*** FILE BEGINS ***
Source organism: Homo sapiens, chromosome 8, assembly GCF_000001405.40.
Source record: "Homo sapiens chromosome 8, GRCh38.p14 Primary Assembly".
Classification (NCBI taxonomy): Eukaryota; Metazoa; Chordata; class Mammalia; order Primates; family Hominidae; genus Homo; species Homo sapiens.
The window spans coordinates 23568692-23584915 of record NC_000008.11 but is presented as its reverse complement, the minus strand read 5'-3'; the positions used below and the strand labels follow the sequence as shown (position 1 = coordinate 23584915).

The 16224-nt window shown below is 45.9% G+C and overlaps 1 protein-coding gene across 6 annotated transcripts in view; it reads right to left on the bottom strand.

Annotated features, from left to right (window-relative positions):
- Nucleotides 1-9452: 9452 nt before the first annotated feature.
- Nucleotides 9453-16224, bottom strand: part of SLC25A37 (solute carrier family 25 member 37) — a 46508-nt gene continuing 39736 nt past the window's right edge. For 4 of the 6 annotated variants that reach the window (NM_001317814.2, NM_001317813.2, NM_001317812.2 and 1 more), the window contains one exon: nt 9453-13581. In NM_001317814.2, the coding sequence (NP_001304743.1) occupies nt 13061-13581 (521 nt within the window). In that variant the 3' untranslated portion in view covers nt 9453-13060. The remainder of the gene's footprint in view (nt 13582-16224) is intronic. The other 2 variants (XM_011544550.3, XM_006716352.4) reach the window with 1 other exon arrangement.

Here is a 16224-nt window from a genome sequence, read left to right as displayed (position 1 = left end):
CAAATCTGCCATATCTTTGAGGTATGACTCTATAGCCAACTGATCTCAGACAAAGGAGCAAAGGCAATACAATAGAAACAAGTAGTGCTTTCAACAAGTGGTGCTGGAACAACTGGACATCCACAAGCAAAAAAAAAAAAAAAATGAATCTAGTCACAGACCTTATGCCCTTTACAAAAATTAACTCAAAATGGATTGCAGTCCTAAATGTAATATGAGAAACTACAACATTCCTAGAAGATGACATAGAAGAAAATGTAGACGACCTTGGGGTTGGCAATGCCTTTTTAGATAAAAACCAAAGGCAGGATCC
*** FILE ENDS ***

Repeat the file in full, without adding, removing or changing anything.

Source organism: Homo sapiens, chromosome 8, assembly GCF_000001405.40.
Source record: "Homo sapiens chromosome 8, GRCh38.p14 Primary Assembly".
Classification (NCBI taxonomy): Eukaryota; Metazoa; Chordata; class Mammalia; order Primates; family Hominidae; genus Homo; species Homo sapiens.
The window spans coordinates 23568692-23584915 of record NC_000008.11 but is presented as its reverse complement, the minus strand read 5'-3'; the positions used below and the strand labels follow the sequence as shown (position 1 = coordinate 23584915).

The 16224-nt window shown below is 45.9% G+C and overlaps 1 protein-coding gene across 6 annotated transcripts in view; it reads right to left on the bottom strand.

Annotated features, from left to right (window-relative positions):
- Nucleotides 1-9452: 9452 nt before the first annotated feature.
- Nucleotides 9453-16224, bottom strand: part of SLC25A37 (solute carrier family 25 member 37) — a 46508-nt gene continuing 39736 nt past the window's right edge. For 4 of the 6 annotated variants that reach the window (NM_001317814.2, NM_001317813.2, NM_001317812.2 and 1 more), the window contains one exon: nt 9453-13581. In NM_001317814.2, the coding sequence (NP_001304743.1) occupies nt 13061-13581 (521 nt within the window). In that variant the 3' untranslated portion in view covers nt 9453-13060. The remainder of the gene's footprint in view (nt 13582-16224) is intronic. The other 2 variants (XM_011544550.3, XM_006716352.4) reach the window with 1 other exon arrangement.

Here is a 16224-nt window from a genome sequence, read left to right as displayed (position 1 = left end):
CAAATCTGCCATATCTTTGAGGTATGACTCTATAGCCAACTGATCTCAGACAAAGGAGCAAAGGCAATACAATAGAAACAAGTAGTGCTTTCAACAAGTGGTGCTGGAACAACTGGACATCCACAAGCAAAAAAAAAAAAAAAATGAATCTAGTCACAGACCTTATGCCCTTTACAAAAATTAACTCAAAATGGATTGCAGTCCTAAATGTAATATGAGAAACTACAACATTCCTAGAAGATGACATAGAAGAAAATGTAGACGACCTTGGGGTTGGCAATGCCTTTTTAGATAAAAACCAAAGGCAGGATCC